Saturday, July 5, 2008

Week 4 - Raquel

Arivaca, Arizona. The epitome of smalltown, southwestern America. Population of about 1,000 people and probably twice as many livestock. Also my home for this past weekend of July 4-6.

My weekend in Arivaca began with a bang. Literally, as a fireworks show was part of our Fourth of July evening on one of town’s many ranches. Our DukeEngage group had traveled out to Arivaca in order to volunteer with the No More Deaths camp and drop Lucy off. Our invitation to a Fourth of July barbeque was a great surprise as it allowed for something familiar in the midst of the newness of this rural desert town. While I was unsure of what exactly to expect at a barbeque in the middle of ranch country, as I’m a vegetarian, I assumed that I’d consume a lot of mayonaise covered side dishes. As I waited in line for food, I surveyed my surroundings. They were far from what I expected of the desert. There were grassy plains surrounded by fences crafted from an array of materials. This was a far cry from the dry sun scorched wasteland I expected to see. As the line moved forward the available fare soon came into view. Just as I had conjectured there was an assortment of pasta and potato salads but there was also fruit and festive Fourth of July cupcakes. I filled my plate and then found a seat on the stone wall dividing the ranchowner’s sideyard from the horse pastures. The views from my perch on the wall were amazing and from my position I watched as the sky exploded with the vivid colors of sunset.

My views of the sky became increasingly more breathtaking as the fireworks show of the evening began. As fireworks exploded into the evening sky, the ranchowners horses began to stampede, due to the sensory overload caused by the fireworks. The view of the stampeding horses and fireworks was incredibly majestic and a great way for me to end my first evening in Arivaca.

During my second day at the No More Deaths camp, I went out with the group’s morning patrol in the desert. A desert patrol can include many different tasks but in my group’s case our goal was to carry water to a couple of No More Deaths many water drop points. I was incredibly nervous as we prepared to head out for our hike. I had no hiking experience up to that point and I was certain that hiking in the desert would be extremely taxing. As I walked along the unfriendly desert trails the weight of my backpack along with the two gallons of water made my shoulders burn intensely. I really wanted to leave one of my water jugs along the trail which we traveled on rather than carrying it to the final drop off point. It began to feel as though every pore on my body was releasing droplets of sweat which in turn became a network of rivulets streaming out of my skin and subsequently being trapped in the cloth of my shirt. After what felt like miles of this process of lugging water, sweating and rehydrating I saw a blue bin up ahead and given this encouragmant, began to increase my lagging stride. By the time we reached the bin in which we could leave our water, I was slightly out of breath and I worried about whether or not I would be able to continue this difficult work in the hours before we returned to camp.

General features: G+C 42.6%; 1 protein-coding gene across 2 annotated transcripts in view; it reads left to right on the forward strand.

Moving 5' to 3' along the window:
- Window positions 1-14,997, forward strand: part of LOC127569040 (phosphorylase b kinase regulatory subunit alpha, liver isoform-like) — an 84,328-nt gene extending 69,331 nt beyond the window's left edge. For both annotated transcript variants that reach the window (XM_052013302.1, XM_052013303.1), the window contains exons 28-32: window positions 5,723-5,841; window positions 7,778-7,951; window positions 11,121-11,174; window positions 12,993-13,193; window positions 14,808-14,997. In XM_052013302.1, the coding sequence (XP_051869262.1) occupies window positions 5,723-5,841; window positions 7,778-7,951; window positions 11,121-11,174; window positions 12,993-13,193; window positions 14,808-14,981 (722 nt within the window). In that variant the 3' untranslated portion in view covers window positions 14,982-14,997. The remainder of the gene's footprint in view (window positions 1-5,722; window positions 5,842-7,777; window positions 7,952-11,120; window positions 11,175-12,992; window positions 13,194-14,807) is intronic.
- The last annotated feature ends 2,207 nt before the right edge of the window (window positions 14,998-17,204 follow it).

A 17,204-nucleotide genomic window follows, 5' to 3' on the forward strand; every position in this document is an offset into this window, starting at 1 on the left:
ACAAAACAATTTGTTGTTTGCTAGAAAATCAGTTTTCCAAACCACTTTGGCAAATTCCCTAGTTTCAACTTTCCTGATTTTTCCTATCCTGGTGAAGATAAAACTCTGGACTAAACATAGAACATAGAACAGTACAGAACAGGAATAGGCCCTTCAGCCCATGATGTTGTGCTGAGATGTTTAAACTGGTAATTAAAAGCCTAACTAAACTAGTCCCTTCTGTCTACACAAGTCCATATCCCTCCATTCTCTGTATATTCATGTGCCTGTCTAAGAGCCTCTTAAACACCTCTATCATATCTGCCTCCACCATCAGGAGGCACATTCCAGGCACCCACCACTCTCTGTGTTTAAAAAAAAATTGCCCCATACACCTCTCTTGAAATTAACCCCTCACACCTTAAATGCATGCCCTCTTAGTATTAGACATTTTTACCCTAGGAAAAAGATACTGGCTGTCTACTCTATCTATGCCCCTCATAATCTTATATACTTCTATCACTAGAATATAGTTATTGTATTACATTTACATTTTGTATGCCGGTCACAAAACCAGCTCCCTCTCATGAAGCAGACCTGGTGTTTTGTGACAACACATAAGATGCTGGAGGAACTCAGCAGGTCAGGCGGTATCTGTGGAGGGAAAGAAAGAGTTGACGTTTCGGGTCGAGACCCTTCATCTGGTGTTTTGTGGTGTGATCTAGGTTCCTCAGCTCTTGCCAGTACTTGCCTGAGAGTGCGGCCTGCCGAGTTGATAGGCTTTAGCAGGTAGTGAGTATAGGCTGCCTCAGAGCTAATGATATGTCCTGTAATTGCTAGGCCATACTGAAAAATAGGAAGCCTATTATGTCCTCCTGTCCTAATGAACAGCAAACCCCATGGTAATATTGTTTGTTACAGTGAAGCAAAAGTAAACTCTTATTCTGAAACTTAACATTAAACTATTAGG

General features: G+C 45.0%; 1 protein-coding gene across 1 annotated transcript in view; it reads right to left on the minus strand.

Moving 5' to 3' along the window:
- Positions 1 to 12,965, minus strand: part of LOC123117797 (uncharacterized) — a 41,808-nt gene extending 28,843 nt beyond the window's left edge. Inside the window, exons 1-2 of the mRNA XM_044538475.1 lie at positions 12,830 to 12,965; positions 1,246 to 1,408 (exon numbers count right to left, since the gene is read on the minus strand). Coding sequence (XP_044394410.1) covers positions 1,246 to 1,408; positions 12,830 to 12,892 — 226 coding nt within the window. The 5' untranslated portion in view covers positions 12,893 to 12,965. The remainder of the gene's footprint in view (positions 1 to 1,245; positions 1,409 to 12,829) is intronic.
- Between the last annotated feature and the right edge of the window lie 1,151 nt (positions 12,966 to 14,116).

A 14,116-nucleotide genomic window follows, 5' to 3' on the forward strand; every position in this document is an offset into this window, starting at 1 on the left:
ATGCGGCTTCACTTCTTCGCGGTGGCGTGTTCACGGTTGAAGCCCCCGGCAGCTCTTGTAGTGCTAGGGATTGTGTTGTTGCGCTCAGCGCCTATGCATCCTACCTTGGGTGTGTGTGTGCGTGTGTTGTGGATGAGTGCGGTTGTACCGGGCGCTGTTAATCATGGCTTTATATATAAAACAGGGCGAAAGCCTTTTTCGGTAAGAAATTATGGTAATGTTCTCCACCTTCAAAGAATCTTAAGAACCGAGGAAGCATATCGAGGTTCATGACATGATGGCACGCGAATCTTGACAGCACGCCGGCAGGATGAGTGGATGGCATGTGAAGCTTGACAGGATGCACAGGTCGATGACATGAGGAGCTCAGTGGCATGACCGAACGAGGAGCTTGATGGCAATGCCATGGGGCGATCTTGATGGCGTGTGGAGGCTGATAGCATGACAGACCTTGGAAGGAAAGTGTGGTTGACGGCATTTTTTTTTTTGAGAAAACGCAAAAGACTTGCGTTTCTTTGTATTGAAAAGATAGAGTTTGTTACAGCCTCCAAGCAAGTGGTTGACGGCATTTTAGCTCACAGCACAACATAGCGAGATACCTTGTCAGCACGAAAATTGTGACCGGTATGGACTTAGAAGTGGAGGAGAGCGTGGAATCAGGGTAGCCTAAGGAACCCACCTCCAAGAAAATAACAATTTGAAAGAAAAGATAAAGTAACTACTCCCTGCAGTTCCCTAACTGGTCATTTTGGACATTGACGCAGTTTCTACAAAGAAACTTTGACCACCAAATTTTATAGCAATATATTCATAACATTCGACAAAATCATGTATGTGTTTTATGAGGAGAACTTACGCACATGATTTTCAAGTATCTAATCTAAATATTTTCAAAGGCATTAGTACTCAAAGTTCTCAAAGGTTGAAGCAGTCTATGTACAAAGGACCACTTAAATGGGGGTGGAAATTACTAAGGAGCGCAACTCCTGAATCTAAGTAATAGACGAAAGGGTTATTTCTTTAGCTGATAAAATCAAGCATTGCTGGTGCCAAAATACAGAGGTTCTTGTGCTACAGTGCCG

As it would turn out I was able to succesfully complete the physically challenging task of dropping of water for the migrants. During our last couple of hikes I thought about the relatively coddled conditions which I trekked through the desert and contrasted that with that of the migrants who followed many of the same trails. The experience trully left me in wonder about the inner strength which is evidenced by the migrants who make intensely difficult and long treks through the desert.

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